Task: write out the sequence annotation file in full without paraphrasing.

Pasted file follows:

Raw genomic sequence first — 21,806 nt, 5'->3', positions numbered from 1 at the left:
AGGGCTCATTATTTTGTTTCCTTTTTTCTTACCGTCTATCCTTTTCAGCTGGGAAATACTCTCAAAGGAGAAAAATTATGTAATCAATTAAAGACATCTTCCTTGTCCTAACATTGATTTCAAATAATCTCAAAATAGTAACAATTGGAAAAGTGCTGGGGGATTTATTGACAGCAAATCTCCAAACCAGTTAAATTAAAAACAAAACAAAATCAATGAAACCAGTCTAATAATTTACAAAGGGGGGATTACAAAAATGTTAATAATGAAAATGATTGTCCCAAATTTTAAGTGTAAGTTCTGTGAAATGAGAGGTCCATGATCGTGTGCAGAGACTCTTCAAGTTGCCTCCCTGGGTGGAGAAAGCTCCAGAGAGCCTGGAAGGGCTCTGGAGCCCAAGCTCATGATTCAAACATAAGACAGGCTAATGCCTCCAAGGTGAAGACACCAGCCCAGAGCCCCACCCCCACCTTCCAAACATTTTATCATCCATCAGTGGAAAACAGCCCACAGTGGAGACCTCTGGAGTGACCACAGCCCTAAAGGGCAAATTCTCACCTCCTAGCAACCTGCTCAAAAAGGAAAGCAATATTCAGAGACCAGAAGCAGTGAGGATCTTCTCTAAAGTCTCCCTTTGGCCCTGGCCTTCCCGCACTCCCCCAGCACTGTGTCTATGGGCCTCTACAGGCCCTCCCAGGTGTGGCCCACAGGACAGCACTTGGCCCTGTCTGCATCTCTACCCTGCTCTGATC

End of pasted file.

Raw genomic sequence first — 21,806 nt, 5'->3', positions numbered from 1 at the left:
AGGGCTCATTATTTTGTTTCCTTTTTTCTTACCGTCTATCCTTTTCAGCTGGGAAATACTCTCAAAGGAGAAAAATTATGTAATCAATTAAAGACATCTTCCTTGTCCTAACATTGATTTCAAATAATCTCAAAATAGTAACAATTGGAAAAGTGCTGGGGGATTTATTGACAGCAAATCTCCAAACCAGTTAAATTAAAAACAAAACAAAATCAATGAAACCAGTCTAATAATTTACAAAGGGGGGATTACAAAAATGTTAATAATGAAAATGATTGTCCCAAATTTTAAGTGTAAGTTCTGTGAAATGAGAGGTCCATGATCGTGTGCAGAGACTCTTCAAGTTGCCTCCCTGGGTGGAGAAAGCTCCAGAGAGCCTGGAAGGGCTCTGGAGCCCAAGCTCATGATTCAAACATAAGACAGGCTAATGCCTCCAAGGTGAAGACACCAGCCCAGAGCCCCACCCCCACCTTCCAAACATTTTATCATCCATCAGTGGAAAACAGCCCACAGTGGAGACCTCTGGAGTGACCACAGCCCTAAAGGGCAAATTCTCACCTCCTAGCAACCTGCTCAAAAAGGAAAGCAATATTCAGAGACCAGAAGCAGTGAGGATCTTCTCTAAAGTCTCCCTTTGGCCCTGGCCTTCCCGCACTCCCCCAGCACTGTGTCTATGGGCCTCTACAGGCCCTCCCAGGTGTGGCCCACAGGACAGCACTTGGCCCTGTCTGCATCTCTACCCTGCTCTGATC